While most A380s are parked in different parts of the world, idle due to reduced commercial flights, one of them has found a new job, becoming the world’s first cargo plane of its kind.
Hi Fly, a Portuguese charter removed 300 seats from its A380 and adapted it to transport up to 60 tons of goods and offers this four-engine jet to airlines urgently in need of a plane.
In the first weeks of March, Hi Fly actively participated in repatriation operations of western citizens from Wuhan and other parts of China. But later, the company realized they were overlooking the business of cargo transportation, especially medical equipment such as ventilators and face masks.
A radical change
Like many other airlines that have retrofitted their B777s for freighting goods, Hi Fly removed all-economy class seats and modified the aircraft to offer 300 cubic meters for this purpose, which can transport up to 60 tons of cargo.
Of the 471 seats this aircraft has, the company only left 171 seats in premium, business and first-class, which have more components and are more difficult to remove.
Likewise, sinks and galleys for preparing meals have also been left intact, revealing the company’s intention to reuse the aircraft for commercial flights once the market recovers.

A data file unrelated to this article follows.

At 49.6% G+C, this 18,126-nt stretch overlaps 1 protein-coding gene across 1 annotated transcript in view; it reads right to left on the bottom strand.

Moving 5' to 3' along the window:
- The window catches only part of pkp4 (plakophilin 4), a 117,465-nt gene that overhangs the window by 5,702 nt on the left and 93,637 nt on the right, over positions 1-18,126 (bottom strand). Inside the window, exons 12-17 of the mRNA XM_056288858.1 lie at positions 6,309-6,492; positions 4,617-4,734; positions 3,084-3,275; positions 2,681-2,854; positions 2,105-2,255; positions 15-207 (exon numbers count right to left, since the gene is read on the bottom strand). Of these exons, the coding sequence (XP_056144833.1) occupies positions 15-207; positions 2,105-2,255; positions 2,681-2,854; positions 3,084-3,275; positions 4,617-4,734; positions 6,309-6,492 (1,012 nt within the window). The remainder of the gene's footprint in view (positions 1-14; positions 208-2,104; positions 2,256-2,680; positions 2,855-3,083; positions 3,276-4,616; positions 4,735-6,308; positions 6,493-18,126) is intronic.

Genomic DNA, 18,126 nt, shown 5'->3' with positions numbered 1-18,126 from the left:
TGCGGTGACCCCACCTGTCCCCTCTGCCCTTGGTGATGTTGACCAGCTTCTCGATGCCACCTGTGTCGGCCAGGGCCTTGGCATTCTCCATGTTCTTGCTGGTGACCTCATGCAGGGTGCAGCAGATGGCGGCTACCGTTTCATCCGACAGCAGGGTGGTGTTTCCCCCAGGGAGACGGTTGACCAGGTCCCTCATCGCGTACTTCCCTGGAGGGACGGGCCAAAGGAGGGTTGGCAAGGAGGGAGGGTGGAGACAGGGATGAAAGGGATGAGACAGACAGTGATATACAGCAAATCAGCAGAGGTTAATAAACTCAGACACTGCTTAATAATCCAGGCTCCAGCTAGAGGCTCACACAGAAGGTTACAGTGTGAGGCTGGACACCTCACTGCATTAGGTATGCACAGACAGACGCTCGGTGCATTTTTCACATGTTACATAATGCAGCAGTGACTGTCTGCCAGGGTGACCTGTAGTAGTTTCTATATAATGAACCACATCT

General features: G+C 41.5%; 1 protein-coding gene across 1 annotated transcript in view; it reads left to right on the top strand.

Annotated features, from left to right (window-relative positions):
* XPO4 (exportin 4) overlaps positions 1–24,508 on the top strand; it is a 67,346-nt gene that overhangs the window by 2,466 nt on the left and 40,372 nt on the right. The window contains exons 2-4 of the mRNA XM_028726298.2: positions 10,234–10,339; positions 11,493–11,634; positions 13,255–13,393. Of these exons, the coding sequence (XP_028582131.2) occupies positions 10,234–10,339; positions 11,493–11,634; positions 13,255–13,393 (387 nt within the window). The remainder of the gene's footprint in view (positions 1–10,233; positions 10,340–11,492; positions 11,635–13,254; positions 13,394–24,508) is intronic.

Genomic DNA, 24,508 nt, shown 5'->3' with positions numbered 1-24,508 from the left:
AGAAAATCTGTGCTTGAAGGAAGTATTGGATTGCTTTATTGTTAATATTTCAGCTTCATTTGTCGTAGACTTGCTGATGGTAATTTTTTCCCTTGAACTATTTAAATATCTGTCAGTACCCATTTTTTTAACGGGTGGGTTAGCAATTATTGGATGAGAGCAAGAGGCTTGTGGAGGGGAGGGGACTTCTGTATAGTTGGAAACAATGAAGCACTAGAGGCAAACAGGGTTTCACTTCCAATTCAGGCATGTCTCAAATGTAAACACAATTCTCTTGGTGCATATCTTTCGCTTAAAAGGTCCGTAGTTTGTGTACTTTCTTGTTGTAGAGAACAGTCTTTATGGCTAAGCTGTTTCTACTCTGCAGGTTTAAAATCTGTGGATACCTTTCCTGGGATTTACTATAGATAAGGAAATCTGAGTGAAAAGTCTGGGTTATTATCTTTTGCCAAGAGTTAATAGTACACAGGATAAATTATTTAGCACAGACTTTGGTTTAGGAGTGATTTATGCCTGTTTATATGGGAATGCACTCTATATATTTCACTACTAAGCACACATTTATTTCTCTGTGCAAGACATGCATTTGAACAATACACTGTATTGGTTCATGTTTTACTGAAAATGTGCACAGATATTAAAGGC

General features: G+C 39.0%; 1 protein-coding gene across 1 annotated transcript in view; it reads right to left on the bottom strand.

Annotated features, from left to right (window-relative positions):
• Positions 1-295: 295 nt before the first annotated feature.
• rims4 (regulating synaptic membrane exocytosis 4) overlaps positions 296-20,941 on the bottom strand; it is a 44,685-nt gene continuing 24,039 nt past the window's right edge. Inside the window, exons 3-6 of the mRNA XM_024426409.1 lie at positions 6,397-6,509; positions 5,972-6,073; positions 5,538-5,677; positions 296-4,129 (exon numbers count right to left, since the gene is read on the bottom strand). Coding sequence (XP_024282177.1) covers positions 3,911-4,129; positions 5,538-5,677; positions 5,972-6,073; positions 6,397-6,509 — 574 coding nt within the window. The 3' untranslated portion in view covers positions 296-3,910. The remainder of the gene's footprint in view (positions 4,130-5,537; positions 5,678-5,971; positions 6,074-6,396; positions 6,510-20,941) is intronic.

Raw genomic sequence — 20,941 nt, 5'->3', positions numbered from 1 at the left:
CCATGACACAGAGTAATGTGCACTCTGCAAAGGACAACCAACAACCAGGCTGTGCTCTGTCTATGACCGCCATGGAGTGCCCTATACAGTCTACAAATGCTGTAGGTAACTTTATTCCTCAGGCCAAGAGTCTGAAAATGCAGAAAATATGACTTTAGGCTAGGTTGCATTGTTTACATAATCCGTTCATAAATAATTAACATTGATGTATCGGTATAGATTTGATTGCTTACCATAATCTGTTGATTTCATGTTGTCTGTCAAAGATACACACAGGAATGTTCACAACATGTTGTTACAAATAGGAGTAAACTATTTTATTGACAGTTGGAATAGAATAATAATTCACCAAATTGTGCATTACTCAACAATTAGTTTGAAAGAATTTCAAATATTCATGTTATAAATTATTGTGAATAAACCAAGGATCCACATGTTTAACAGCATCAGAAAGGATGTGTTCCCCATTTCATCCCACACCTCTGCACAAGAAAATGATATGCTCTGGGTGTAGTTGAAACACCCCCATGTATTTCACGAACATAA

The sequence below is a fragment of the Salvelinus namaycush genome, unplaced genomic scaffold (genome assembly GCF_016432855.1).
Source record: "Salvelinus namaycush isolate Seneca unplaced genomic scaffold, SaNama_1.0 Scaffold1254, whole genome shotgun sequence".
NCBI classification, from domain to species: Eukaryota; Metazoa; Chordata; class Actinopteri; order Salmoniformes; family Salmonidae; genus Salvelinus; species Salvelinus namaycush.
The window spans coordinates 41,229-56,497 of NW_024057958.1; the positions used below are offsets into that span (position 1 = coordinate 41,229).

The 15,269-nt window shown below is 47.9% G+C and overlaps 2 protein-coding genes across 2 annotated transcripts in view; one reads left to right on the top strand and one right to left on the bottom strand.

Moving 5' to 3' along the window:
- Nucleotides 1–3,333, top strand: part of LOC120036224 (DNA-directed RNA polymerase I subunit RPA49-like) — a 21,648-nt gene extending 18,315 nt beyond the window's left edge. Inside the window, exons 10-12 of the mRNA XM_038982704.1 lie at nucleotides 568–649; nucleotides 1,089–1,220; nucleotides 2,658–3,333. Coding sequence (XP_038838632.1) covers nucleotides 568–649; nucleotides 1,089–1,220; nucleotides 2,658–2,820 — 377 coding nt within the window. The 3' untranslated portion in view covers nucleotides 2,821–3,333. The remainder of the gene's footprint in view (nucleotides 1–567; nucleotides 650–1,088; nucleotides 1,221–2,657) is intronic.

The plane was not intended for merchandise
Since the airplane was not meant to be used for freight, other permits are required as well as the installation of security systems, such as fire alarms, that commercial flights do not have.
In fact, the A380 was never designed to transport goods. Despite being the largest passenger aircraft in the world, its cargo section is relatively small and the upper floor doesn’t have enough space to store pallets and containers used on cargo planes.
In addition, the upper doors are too small to be able to operate the goods comfortably. And as if that were not enough, the weight of the ship does not allow its interior structure to be fully loaded.
The failed A380 cargo project
In 2007, Airbus was involved in the A380F project, with which it tried to conquer the goods transportation market. The idea was to transform the plane into a freighter that could travel up to 10,400 kilometres, with a load capacity of 150 tons and a volume capable of holding 71 large pallets on three floors.
However, the rejection from the main shipping companies, especially UPS and FedEx, ended any interest in the project. With the imminent cessation of the manufacturing of this four-engine aircraft, the option was completely ruled out.
Two months ago, Lufthansa Technik announced that it was working on redesigning the A380 to adapt it for cargo transportation. The German group’s subsidiary never mentioned who the customer was, but merely said that it was a company that owned an A380. Apparently, the mysterious airline was most likely Hi Fly.